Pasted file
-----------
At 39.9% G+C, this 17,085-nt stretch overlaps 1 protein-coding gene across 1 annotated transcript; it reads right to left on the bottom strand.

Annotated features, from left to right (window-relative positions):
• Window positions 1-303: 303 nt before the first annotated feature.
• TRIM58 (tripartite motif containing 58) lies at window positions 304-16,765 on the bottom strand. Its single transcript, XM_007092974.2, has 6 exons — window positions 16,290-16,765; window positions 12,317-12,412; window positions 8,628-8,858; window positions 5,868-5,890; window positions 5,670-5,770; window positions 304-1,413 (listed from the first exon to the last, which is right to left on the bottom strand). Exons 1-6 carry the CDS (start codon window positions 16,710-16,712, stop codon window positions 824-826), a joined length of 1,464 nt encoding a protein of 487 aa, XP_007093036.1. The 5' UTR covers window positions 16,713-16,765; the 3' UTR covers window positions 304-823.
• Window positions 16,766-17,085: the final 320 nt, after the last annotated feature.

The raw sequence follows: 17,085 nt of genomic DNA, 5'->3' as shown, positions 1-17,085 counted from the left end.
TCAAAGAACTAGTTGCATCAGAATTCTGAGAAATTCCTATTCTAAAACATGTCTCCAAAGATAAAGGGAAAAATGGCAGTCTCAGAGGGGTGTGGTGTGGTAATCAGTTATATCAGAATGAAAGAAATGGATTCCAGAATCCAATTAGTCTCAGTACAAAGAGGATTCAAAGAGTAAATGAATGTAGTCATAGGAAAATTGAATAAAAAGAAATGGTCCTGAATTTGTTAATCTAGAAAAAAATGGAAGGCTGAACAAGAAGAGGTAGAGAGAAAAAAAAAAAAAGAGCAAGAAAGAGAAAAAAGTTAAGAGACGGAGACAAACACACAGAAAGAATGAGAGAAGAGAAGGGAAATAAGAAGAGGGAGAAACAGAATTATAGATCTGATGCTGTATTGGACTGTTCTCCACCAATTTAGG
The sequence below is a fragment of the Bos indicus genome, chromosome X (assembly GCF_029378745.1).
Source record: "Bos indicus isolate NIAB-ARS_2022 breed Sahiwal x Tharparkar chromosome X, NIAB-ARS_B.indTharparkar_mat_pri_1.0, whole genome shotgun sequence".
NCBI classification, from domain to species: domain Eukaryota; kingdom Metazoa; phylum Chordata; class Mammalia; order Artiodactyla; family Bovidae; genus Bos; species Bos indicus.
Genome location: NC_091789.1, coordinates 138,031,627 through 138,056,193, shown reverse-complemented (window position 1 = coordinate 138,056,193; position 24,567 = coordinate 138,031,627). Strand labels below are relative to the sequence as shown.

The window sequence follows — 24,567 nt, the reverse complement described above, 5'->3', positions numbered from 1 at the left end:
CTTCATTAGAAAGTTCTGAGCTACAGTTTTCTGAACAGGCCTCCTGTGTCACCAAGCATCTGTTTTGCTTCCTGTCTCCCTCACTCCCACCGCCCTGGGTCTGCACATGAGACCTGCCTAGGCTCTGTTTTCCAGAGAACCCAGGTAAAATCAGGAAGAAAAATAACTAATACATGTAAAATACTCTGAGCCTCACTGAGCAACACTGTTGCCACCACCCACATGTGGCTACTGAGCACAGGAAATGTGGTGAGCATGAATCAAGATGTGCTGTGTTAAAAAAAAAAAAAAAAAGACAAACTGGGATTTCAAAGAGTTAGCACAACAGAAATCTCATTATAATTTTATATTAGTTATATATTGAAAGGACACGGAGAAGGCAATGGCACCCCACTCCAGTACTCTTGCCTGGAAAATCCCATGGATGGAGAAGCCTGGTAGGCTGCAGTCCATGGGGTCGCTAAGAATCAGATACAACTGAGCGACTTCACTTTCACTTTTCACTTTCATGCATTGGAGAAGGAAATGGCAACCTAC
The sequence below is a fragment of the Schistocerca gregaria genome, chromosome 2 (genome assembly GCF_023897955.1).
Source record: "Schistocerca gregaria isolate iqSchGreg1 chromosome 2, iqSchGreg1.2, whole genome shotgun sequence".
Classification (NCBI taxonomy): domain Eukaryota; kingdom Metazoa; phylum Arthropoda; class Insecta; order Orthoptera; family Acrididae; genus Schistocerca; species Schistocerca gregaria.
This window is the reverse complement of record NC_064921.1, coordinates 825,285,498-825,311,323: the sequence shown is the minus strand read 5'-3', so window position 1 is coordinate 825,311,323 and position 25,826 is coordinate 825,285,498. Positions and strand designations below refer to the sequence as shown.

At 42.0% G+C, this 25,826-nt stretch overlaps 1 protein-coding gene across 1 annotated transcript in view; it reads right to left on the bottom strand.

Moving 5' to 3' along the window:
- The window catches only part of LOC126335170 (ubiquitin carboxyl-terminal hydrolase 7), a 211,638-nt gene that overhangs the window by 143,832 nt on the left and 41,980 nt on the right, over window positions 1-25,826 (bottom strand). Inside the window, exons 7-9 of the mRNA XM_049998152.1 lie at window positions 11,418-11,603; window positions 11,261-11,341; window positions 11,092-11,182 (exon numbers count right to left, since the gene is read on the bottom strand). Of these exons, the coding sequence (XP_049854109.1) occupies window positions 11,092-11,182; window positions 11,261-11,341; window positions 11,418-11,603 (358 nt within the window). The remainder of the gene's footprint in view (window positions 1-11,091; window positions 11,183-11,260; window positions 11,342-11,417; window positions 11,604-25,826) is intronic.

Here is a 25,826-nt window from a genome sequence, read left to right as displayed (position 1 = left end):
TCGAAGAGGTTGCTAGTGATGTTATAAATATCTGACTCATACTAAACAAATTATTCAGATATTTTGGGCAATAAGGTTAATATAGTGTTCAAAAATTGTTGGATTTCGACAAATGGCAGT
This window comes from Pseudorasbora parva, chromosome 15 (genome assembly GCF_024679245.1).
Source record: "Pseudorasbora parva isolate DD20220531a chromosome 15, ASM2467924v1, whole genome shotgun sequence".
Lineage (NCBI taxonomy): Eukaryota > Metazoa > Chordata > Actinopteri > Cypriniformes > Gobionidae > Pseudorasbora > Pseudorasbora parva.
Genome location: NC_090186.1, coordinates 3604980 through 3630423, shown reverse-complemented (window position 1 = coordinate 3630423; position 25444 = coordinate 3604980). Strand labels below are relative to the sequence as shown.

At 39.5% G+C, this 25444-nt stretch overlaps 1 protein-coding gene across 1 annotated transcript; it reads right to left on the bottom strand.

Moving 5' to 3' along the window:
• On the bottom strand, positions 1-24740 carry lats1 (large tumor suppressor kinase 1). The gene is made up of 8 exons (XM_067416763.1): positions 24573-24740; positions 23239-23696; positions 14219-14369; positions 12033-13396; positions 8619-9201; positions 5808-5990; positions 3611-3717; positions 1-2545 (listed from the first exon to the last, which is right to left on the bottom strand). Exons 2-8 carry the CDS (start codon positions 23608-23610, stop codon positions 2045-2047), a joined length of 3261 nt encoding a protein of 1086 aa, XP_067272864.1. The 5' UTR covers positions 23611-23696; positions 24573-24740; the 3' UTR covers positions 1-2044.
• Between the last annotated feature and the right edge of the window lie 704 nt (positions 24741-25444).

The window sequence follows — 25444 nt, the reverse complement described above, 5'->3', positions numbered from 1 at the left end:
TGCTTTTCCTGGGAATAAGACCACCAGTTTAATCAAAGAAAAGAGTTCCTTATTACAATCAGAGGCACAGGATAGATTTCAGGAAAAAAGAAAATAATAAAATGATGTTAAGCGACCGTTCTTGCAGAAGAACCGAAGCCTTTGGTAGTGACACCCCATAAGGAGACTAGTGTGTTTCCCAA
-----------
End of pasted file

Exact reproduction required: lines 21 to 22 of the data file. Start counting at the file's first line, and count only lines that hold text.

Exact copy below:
Here is a 25,826-nt window from a genome sequence, read left to right as displayed (position 1 = left end):
TCGAAGAGGTTGCTAGTGATGTTATAAATATCTGACTCATACTAAACAAATTATTCAGATATTTTGGGCAATAAGGTTAATATAGTGTTCAAAAATTGTTGGATTTCGACAAATGGCAGT